Room to Romp
Saturday, January 5, 2008
Now that the winter holidays have passed, many families with young children are coping with more kid stuff in the house -- books, toys, mini-kitchens, kiddie tool kits -- than they know what to do with.
Whether it arrived through a chimney or via the front door, there's the same, often mind-boggling, question: Where on earth do you put it?
For many parents, the answer is a specially designated playroom in the basement, on the main level, on the upper level or even in the attic. Such rooms are often painted in bright colors, and the deluxe versions contain built-in bookcases or other shelving, a mini-table and chairs for art projects, a tile area for messy play, and a carpeted space for children to sit and play on, said Susan Leaderman, home editor for Parents magazine.
While there are no precise data on the number of playrooms in U.S. homes, Leaderman said they seem to have become more prevalent. She attributed the increase in part to the growth in the size of homes. The average new single-family house in the United States in 1970 had 1,500 square feet, compared with about 2,500 square feet by the middle of 2007, according to the National Association of Home Builders.
But parents in homes large and small point to other reasons for having a playroom separate from living spaces. High among them is keeping one's sanity.
"The best reason to have a playroom is so you don't feel like you live in one," said Cassi Wiseman. The playroom in her family's Fairfax home functions more as a storage area for toys than a play area, she said, except when the children have friends over. Then they are all encouraged to play in the room.
"We've lived in three different homes since our children (now ages 4 and 6) were born and managed to create a playroom in each home, despite the challenge of space restrictions at times," she wrote in an e-mail. In the first home, her children shared a bedroom and the third bedroom became the playroom, while in the second and third homes, the formal living room was turned into a playroom.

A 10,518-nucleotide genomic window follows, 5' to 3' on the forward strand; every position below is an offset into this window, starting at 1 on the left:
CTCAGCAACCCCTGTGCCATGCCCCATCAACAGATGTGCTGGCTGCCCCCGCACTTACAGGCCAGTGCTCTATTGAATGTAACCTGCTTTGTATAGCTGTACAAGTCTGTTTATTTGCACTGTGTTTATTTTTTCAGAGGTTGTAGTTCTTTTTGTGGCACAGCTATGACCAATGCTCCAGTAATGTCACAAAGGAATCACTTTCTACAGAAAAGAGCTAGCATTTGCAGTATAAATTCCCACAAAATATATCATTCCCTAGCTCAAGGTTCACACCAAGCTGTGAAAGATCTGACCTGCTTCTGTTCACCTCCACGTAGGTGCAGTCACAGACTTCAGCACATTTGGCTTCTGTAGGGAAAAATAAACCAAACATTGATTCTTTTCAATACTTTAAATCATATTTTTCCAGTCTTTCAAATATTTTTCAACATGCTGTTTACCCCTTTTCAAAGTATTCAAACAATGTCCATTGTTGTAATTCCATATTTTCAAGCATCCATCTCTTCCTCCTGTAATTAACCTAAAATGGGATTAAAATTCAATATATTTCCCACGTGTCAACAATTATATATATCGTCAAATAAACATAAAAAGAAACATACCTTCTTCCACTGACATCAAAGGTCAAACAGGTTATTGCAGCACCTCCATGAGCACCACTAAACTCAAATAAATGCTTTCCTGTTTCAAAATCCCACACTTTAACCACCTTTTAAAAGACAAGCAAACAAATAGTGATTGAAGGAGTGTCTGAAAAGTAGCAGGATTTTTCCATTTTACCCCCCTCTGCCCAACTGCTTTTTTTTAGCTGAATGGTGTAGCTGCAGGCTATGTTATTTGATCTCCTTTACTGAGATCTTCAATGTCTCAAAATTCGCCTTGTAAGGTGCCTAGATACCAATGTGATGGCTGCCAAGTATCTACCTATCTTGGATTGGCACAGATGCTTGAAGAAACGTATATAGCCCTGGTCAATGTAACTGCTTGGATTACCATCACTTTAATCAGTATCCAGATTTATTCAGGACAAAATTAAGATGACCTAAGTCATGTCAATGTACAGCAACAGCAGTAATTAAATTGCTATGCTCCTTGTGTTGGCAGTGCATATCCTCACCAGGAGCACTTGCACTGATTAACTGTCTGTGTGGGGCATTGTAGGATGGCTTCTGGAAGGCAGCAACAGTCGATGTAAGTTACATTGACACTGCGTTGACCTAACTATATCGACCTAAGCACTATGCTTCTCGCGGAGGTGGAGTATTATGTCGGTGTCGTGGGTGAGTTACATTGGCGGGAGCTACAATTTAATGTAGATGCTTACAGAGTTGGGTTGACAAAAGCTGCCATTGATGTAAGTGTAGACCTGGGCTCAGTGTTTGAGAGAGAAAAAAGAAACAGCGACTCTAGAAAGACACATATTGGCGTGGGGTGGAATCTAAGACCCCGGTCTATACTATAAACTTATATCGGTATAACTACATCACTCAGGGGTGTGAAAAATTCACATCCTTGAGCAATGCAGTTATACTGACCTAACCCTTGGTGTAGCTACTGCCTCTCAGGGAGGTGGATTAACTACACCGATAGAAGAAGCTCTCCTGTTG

Safety is also an important consideration when deciding whether to have a room for children's play. "For me, the most important thing was that the kids have a place that is totally kidproof," said Sarah Green, a Columbia Heights mother who has a playroom on the second floor of her rowhouse. "The playroom is the only room where [my 2-year-old son] can kick and throw balls inside the house."
And of course, practical considerations factor into the equation in many D.C. area homes. "We were in the enviable position of buying our house after we had triplets, so we knew what we needed -- a play space that could be seen but closed off from the kitchen and laundry rooms," Christie Leu wrote in an e-mail. Leu, who lives in Chevy Chase, Md., has five children ages 5 and younger. "Naturally, play continues in the whole house, but for our own peace of mind we love the playroom where we can contain the babies while getting anything else done."
Barbara Strom Thompson, a Washington area child development specialist in private practice, sees additional justifications for a designated playroom in homes with young children. "In a playroom, there are fewer no's for children to deal with," she said. "Most everything in the room is within their reach and is safe for their use. In that way, well-organized playrooms can help foster a sense of competence and self-reliance in children."
She added that a playroom can serve as a place where parents allow children to leave up Lego, cardboard box or other structures that they build for several days at a time, which helps children feel that people respect their creations.